Fundamentals of Unit Testing: Test Your Application by Visual Studio Unit Test

This is the "Fundamentals of Unit Testing" article series. In our previous article, we had an introduction to unit testing. We have learned why unit testing is very important and defined steps of Test Driven Development. You can read it here.

Fundamentals of Unit Testing: Getting Started With Unit Testing

Ok, as promised, in this article we will implement a simple unit testing application and will see how unit testing should be performed in the Visual Studio environment. So, let's go step-by-step.

Step 1. Create a class library application

Here we will create a class library application, the class library application is purposefully chosen because as per our discussion in the previous article, a unit test is a best fit for applications where there is no user interface. So here is the class library.

Test project library

Step 2. Define simple class and function

Here we will define a simple class and function to be tested by a unit test method. For the sake of simplicity, we have implemented a very simple string-handling function. Have a look at the following code.

using System;
using System.Collections.Generic;
using System.Linq;
using System.Text;
using System.Threading.Tasks;
namespace TestProjectLibrary
    public class StringHandling
        public string concat(string name, string surname)
            return name + surname;

So, the purpose of the concat() function is to return a string after adding two string parameters that it will take as input.

Step 3. Add unit test project to the solution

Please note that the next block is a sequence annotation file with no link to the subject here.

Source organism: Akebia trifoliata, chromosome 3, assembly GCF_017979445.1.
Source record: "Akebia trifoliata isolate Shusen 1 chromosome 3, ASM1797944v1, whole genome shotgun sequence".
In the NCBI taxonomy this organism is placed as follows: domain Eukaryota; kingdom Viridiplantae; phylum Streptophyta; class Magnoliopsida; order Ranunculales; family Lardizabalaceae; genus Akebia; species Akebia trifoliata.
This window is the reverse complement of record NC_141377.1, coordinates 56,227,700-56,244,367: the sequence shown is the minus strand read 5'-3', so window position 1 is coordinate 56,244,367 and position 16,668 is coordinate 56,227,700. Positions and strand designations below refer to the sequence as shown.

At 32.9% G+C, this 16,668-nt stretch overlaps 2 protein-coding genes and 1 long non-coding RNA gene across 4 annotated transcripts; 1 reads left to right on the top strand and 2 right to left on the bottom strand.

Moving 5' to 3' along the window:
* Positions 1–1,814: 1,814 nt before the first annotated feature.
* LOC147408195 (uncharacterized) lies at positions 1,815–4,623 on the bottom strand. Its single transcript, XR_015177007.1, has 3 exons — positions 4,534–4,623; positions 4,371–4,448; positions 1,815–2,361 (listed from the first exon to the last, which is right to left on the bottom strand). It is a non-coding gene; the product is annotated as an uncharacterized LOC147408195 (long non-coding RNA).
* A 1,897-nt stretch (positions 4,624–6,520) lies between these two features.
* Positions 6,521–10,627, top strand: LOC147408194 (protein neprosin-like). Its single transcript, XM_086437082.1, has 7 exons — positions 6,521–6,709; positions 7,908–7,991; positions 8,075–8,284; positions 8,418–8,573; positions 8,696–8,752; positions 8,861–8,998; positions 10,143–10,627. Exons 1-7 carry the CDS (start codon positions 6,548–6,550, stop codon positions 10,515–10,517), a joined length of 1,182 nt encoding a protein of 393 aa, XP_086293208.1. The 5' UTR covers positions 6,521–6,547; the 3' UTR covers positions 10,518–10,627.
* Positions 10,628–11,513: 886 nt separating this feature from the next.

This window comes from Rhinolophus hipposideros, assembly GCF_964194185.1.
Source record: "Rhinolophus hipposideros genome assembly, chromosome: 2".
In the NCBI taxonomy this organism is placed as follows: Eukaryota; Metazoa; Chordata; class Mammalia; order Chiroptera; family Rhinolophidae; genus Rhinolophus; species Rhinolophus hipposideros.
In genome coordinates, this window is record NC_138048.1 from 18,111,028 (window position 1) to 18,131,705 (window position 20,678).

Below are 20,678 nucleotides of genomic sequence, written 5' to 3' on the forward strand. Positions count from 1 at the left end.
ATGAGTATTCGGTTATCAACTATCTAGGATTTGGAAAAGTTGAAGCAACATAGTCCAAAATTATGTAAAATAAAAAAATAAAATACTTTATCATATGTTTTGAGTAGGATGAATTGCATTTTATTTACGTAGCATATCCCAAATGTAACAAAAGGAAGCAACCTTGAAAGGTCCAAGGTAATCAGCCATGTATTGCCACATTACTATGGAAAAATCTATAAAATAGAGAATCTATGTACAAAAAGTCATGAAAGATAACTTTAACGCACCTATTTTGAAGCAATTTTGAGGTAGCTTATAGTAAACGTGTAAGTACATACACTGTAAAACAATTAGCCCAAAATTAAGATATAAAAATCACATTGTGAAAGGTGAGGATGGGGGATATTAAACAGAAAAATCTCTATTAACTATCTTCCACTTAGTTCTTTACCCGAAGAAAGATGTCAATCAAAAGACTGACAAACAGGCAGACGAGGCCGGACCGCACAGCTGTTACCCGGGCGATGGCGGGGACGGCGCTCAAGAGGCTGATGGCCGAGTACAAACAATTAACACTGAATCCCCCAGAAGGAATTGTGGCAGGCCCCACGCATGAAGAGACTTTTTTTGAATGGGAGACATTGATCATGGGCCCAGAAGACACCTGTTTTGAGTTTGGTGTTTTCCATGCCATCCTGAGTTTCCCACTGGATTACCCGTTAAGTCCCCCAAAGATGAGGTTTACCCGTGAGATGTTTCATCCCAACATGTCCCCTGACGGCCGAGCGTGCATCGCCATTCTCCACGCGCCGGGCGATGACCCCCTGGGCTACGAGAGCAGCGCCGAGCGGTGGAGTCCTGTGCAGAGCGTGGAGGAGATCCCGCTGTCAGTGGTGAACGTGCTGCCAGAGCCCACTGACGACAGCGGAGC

Here we will add a unit test project to the solution. As we have discussed, we will use a unit test template of Visual Studio. So, add a Unit Test Project to the solution.

Unit test project

After adding the project to the solution, the solution will look something similar to this.

Unit test

Step 4. Add a reference to the unit test application

In this step, we will provide a reference of the Class Library project in the Unit Test project. Here is the reference screen.

Test project library

Step 5. Write test case to perform testing

Now, go to the UnitTest project open the UnitTest1.cs file, and modify it with the following code

using System;
using Microsoft.VisualStudio.TestTools.UnitTesting;
using TestProjectLibrary;
namespace UnitTest
    public class UnitTest1
        public void TestMethod1()
            StringHandling ObjString = new StringHandling();
            String rvalue = ObjString.concat("sourav", "kayal");
            Assert.AreEqual("sourav", rvalue);

So the code is very simple and self-explanatory, the class is defined as a unit test class and the method is decorated as a TestMethod. Then within the method, we are creating an object of the class, to which we will test and call the function.

The function will return one string, we are expecting it will return the concatenation value of both arguments. Then we are using the AreEqual() function of the Assert class that will match the return value with the expected value.

The first argument is the expected value and the second parameter is the returned value. Now we need to run the test case.

The point to make is that we cannot run the unit test application like a normal application. To run it, go to

All tests

Test/All Tests and click on that. We will see the following output window.

Test method

We will see that the test did not pass because the argument we are passing is “Sourav” and “Kayal” and the return value will be “souravkayal” but we are expecting “Sourav” from the function. So it fails.

Now if we change the expected value in the AreEqual() function as in the following.

Passed tests

We will see that the test has passed.

Cheers! We have learned to implement a simple unit testing application. In a future article, we will explore more of unit testing.

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